While Medicare Advantage (MA) plans are required to cover the same health services as Original Medicare, they are not required to offer the same level of provider access and can impose coverage restrictions—like prior authorization—that require enrollees to take additional steps before accessing prescribed care. If a service is covered “with prior authorization,” enrollees must get approval from the plan prior to receiving the service. If approval is not granted or sought, the plan generally will not cover it.
A new analysis from the Kaiser Family Foundation looks at the prevalence of prior authorization in MA and found that many plans utilize this flexibility: 80% of MA enrollees are in plans that require prior authorization for at least one Medicare-covered service. Original Medicare, in contrast, does not require prior authorization for the vast majority of services, making this an important distinction between the two coverage options.
In some instances, prior authorization may be an appropriate utilization management tool. In particular this is true when both beneficiaries and providers are likely to benefit from advance knowledge of Medicare coverage. However, MA’s broad application of prior authorization can impede access to care.
On our National Helpline, we frequently hear from MA enrollees who are experiencing a range of denials for health-related services, and who are concerned and confused about their plan’s service denials and coverage requirements. While each MA plan has different rules, as the KFF report indicates, many require enrollees to obtain approval before receiving an array of critical services:
- At least 70% of enrollees are in plans that require prior authorization for Part B drugs and inpatient hospital stays.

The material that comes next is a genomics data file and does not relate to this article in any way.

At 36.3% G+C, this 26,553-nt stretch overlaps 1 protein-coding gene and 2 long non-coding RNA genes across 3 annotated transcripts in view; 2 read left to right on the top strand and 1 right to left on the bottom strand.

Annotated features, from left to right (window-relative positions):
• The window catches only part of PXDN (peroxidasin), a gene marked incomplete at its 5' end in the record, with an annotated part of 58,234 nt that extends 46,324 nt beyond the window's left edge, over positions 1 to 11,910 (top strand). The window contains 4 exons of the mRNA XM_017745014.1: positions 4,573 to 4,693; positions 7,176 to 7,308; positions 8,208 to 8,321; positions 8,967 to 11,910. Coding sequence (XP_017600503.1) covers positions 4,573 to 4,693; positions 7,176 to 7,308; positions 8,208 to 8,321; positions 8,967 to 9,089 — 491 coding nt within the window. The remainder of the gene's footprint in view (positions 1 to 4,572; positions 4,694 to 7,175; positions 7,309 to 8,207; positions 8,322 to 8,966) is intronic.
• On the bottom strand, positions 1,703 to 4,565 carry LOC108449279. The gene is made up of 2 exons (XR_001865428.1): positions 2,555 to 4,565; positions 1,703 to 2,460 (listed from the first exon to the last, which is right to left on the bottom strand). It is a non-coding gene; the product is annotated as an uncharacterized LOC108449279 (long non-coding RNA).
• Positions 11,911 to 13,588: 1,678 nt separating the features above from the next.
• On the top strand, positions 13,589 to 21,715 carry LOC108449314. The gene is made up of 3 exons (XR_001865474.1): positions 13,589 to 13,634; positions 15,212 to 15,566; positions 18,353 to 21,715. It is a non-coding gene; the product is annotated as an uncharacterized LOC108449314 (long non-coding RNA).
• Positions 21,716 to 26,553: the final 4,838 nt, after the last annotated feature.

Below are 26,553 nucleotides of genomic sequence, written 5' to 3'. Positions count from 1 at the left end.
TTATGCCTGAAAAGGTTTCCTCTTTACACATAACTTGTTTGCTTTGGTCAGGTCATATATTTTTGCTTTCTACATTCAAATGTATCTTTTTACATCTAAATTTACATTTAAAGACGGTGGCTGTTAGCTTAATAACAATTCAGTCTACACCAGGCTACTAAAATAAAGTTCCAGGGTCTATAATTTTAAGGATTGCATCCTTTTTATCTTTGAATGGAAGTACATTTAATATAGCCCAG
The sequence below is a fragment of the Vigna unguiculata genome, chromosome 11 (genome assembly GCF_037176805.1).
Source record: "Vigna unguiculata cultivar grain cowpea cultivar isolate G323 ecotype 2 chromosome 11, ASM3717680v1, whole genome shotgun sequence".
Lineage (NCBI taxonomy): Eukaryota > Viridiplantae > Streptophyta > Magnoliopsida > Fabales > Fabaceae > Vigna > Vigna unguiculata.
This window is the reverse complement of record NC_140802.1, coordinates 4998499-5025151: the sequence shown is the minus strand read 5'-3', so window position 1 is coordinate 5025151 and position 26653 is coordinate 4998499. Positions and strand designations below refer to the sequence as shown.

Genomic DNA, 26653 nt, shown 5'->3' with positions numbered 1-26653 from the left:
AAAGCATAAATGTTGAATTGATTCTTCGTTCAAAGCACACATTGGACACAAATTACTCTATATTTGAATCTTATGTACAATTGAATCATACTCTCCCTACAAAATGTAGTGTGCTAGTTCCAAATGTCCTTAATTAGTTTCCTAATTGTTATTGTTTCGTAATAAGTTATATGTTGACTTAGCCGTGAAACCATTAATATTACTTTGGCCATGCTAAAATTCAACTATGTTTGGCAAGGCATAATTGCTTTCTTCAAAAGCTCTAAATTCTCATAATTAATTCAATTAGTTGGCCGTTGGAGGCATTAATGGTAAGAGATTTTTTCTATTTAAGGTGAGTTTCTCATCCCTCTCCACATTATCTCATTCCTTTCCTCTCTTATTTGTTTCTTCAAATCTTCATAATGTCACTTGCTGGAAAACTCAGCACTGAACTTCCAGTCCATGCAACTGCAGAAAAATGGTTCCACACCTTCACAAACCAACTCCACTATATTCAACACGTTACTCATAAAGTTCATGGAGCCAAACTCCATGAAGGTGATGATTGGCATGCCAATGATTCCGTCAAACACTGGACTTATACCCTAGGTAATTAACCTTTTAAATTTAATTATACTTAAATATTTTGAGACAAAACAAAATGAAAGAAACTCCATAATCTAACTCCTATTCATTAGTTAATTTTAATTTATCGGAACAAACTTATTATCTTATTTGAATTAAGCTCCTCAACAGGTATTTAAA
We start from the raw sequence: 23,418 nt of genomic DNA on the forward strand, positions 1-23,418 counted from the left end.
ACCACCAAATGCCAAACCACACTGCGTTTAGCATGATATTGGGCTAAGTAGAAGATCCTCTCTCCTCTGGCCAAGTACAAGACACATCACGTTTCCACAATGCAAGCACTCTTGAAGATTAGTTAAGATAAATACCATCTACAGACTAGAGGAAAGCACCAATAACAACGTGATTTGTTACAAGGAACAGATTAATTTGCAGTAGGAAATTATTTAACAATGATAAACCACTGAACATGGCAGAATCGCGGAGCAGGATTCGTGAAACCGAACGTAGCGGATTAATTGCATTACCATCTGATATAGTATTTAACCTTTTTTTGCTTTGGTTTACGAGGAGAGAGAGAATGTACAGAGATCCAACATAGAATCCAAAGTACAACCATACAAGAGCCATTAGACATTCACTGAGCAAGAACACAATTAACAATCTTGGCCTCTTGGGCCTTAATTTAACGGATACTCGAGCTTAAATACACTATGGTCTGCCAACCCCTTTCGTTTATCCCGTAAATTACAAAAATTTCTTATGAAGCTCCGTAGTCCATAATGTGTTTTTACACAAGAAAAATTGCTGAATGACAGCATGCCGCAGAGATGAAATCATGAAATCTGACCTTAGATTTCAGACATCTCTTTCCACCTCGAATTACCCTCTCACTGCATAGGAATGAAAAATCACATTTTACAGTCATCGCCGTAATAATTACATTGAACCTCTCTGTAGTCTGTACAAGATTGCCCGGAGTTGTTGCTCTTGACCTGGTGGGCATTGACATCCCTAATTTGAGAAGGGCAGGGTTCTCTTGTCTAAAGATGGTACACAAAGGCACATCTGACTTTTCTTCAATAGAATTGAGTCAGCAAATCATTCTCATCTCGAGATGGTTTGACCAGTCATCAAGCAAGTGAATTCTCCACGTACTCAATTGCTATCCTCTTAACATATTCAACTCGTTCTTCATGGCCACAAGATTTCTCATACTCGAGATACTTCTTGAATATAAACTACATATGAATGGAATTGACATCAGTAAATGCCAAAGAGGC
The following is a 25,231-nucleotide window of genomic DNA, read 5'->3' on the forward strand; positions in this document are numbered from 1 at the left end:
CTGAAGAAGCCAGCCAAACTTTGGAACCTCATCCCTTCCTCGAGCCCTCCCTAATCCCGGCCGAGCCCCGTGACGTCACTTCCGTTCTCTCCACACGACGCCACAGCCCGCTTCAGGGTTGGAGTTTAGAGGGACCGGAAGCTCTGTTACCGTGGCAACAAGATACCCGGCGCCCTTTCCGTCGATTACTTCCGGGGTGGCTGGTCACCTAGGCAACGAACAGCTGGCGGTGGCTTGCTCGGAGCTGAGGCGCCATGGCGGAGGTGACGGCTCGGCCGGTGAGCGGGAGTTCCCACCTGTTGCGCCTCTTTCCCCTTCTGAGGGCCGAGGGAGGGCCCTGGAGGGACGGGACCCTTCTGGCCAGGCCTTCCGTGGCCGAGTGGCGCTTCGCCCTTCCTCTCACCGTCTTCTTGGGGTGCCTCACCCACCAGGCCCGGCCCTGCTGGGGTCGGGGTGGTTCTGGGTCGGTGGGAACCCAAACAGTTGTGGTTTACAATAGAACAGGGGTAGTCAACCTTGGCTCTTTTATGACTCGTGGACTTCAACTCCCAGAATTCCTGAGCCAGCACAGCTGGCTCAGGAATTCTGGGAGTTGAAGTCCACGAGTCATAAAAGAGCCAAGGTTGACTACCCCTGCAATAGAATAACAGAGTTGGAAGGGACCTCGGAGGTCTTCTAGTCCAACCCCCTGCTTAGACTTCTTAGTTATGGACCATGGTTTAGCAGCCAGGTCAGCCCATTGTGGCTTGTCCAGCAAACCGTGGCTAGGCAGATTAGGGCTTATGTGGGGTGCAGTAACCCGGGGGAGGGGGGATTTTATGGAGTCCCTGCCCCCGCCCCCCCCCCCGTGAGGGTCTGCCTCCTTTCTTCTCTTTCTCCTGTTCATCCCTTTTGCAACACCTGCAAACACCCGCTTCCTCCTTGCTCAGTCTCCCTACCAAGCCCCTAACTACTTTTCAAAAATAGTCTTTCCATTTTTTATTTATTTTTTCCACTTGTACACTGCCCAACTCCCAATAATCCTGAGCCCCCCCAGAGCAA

- 60% of enrollees are in plans that require prior authorization for ambulance, home health, procedures, and laboratory tests.
- More than half of enrollees are in plans that require prior authorization for mental health services.
In such situations, there is minimal value to beneficiaries or providers in procuring pre-service determinations. Instead, these requirements can often create barriers that may delay or prevent timely access to needed, affordable care.
Additionally, coverage denials can have significant financial implications for the enrollee. Many face high out-of-pocket costs as a result, in particular those who miss the short 60-day window of time to appeal. Unlike Original Medicare, MA enrollees must appeal within 60 days of the date of service. If they miss this deadline, they are held responsible for the charges.
While we support efforts to lower Medicare program costs and increase certainty about the scope of coverage, the potential consequences of such policies must be carefully considered, and any harms to to people with Medicare must be thoughtfully and thoroughly mitigated.
We are pleased to see that many in Congress recognize the severity of these adverse impacts. Earlier this month, more than 100 lawmakers sent a letter to the Centers for Medicare & Medicaid Services (CMS) expressing concern about the use of prior authorization in MA, and asking for agency guidance to ensure that these requirements do not create inappropriate barriers to care for people with Medicare. The effort was led by Rep. David P. Roe (R-TN-1) and Rep. Ami Bera (D-CA-7), and the Medicare Rights Center recently thanked them for their leadership.
We look forward to working with Congress, the Administration, and our organizational partners to strengthen these and other beneficiary protections within Original Medicare and MA, with the goal of improving the health and economic security of people with Medicare.